The innovative technology, which has been developed as part of the £4.5m Basic Technology MI-3 Consortium, will help in providing instant analysis of medical screening tests and the early detection of cancer.
Easier to use and faster than the imagers used in current body scanners, and with very large active pixel sensors with an imaging area of approximately 6cm square, the technology has been specifically developed to meet demanding clinical applications such as x-ray imaging and mammography. This silicon imager is about 15 times larger in area than the latest Intel processors.
The next step of the project is to produce wafer-scale imagers which can produce images that approach the width of the human torso. This will eliminate the need for expensive and inefficient lenses and so enable lower-cost, more sensitive and faster medical imaging systems.
Professor Nigel Allinson, from the University´s Vision and Information Engineering Group in the Department of Electronic and Electrical Engineering and who led the project, said: "Very large active pixel sensors could soon be making a major impact on medical imaging by further reducing the need for the old technology of film. The UK is a World-lead in such sensors for scientific and medical applications and this is a lead we intend to maintain."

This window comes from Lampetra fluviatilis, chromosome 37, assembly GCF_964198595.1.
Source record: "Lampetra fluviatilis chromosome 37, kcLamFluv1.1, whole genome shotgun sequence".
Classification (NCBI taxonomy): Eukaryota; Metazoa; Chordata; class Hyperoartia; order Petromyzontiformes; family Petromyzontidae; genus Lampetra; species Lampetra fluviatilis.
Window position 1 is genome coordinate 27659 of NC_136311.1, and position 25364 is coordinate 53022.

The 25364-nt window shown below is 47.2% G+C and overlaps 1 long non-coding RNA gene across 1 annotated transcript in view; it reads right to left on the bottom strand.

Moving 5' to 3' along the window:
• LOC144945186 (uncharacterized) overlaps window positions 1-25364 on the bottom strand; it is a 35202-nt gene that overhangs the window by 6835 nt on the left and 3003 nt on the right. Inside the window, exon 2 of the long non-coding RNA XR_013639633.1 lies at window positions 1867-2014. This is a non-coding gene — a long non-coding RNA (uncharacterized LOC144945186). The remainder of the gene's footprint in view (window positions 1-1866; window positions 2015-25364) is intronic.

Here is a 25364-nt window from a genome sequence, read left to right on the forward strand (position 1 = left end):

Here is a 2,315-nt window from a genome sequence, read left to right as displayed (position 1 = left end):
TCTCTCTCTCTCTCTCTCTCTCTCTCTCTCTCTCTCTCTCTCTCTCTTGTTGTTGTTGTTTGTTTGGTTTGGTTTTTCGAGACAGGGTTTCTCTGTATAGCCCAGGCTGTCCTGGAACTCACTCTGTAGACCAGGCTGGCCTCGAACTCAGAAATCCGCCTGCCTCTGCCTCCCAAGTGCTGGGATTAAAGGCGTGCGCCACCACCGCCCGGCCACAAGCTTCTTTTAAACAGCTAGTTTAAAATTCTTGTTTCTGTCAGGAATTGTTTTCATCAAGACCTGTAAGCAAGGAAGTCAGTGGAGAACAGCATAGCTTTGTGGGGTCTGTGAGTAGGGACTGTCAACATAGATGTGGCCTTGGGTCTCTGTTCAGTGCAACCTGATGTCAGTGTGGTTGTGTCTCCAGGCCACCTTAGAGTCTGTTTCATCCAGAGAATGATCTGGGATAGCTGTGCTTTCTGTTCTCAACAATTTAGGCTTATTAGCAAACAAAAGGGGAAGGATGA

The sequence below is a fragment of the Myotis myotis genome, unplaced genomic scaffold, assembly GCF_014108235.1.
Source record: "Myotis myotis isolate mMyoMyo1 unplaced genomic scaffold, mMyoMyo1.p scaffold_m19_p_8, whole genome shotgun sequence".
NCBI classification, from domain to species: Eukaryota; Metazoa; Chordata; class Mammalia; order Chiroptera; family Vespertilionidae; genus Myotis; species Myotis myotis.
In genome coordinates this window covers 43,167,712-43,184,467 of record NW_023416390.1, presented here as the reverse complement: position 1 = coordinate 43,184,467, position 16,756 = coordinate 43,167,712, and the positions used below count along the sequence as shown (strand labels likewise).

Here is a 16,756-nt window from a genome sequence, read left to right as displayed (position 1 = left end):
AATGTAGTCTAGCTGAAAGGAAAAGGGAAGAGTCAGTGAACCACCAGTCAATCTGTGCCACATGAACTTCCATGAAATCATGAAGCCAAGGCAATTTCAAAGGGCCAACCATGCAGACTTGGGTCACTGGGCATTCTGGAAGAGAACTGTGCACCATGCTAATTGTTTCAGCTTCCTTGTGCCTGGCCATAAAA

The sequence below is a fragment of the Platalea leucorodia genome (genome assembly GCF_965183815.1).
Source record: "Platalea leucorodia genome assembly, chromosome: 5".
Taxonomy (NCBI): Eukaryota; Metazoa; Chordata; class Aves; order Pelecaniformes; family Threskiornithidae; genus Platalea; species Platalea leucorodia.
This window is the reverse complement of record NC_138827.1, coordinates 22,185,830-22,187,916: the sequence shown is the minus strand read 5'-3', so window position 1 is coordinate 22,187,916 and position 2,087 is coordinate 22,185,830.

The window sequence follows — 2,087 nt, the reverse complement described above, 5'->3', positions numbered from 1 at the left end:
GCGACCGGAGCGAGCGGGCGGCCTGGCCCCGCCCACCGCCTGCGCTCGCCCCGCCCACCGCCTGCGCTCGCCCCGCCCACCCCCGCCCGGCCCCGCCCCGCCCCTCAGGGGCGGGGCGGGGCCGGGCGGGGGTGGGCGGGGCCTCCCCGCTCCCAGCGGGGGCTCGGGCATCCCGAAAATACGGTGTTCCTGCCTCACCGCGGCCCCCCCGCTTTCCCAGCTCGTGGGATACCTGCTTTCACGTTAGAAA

Dr Renato Turchetta, leader of the design team, added: "Wafer-scale CMOS sensors are now a reality and the team is ready to take the digital revolution a step further in order to revolutionise scientific and medical imaging."
Notes for Editors: MI-3 is a four-year £4.5m project funded by the UK Research Council Basic Technology programme. The consortium consists of leading groups in detector technology, microelectronics, particle physics, space science, bio-sciences and medical physics at the Universities of Sheffield, Glasgow, Liverpool, Surrey, York, Brunel University, University College London, Medical Research Council Laboratory of Molecular Biology (Cambridge), Institute of Cancer Research, and Science and Technology Facilities Council (STFC) Rutherford-Appleton Laboratory. The consortium is led by the University of Sheffield.
These sensors were developed by the CMOS Sensor Design Group at STFC´s Rutherford Appleton Laboratory in association with the University of Sheffield and University College London.
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